Indeed, many physicians fully acquiesce in the decline in medicine as a trusted institution. For some, the practice of medicine is now a job, not a calling (and for some, not even a career). Many try to fill the emptiness in their souls with the knowledge that they are well-paid or that they perform more procedures than their colleagues. The achievement of numerical targets has replaced trust and respect as a source of personal gratification. Yet, soaring rates of physician burnout attest to the fact that this substitution is likely to be misguided and futile.
For some, the practice of medicine now resembles the board game Monopoly. Although popular, the game is also widely disliked. The game’s goal is “grinding your opponents into dust,” and cackling about it.
My father could not tolerate playing Monopoly. His reason: There is no honor, dignity, or fulfillment in playing or winning. Within the game’s value system, a player succeeds without garnering another’s trust, and there is no mechanism by which a player’s choices can invoke respect. Under all circumstances, when the game ends, the person with the most money still loses.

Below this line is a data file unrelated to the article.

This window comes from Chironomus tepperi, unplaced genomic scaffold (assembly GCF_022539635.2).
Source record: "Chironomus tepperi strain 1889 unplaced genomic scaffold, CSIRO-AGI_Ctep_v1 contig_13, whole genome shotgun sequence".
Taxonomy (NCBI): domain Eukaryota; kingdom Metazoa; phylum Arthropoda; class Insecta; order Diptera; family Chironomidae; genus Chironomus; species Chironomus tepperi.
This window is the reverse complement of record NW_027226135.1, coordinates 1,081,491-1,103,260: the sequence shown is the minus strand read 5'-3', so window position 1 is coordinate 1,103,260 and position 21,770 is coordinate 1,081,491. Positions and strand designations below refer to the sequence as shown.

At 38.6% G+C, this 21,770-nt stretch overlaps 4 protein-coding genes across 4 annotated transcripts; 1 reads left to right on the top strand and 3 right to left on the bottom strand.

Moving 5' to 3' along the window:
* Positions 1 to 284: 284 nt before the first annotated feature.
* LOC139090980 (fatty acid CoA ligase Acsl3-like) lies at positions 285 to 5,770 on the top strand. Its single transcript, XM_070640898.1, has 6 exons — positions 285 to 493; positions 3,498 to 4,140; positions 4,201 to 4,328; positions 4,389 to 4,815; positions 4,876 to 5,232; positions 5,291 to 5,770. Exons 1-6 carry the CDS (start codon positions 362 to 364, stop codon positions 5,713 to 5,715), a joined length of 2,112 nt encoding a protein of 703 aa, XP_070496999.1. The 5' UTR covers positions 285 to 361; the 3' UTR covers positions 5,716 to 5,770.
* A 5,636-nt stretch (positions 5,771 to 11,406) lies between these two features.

Packer recently consulted for Actavis, Akcea, Amgen, AstraZeneca, Boehringer Ingelheim, Cardiorentis, Daiichi Sankyo, Gilead, Novo Nordisk, Pfizer, Sanofi, Synthetic Biologics and Takeda. He chairs the EMPEROR Executive Committee for trials of empagliflozin for the treatment of heart failure. He was previously the co-PI of the PARADIGM-HF trial and serves on the Steering Committee of the PARAGON-HF trial, but has no financial relationship with Novartis.
Carol graduated from Riverside White Cross School of Nursing in Columbus, Ohio and received her diploma as a registered nurse. She attended Bowling Green State University where she received a Bachelor of Arts Degree in History and Literature. She attended the University of Toledo, College of Nursing, and received a Master’s of Nursing Science Degree as an Educator.
She has traveled extensively, is a photographer, and writes on medical issues. Carol has three children RJ, Katherine, and Stephen – one daughter-in-law; Katie – two granddaughters; Isabella Marianna and Zoe Olivia – and one grandson, Alexander Paul. She also shares her life with her husband Gordon Duff, many cats, and two rescues.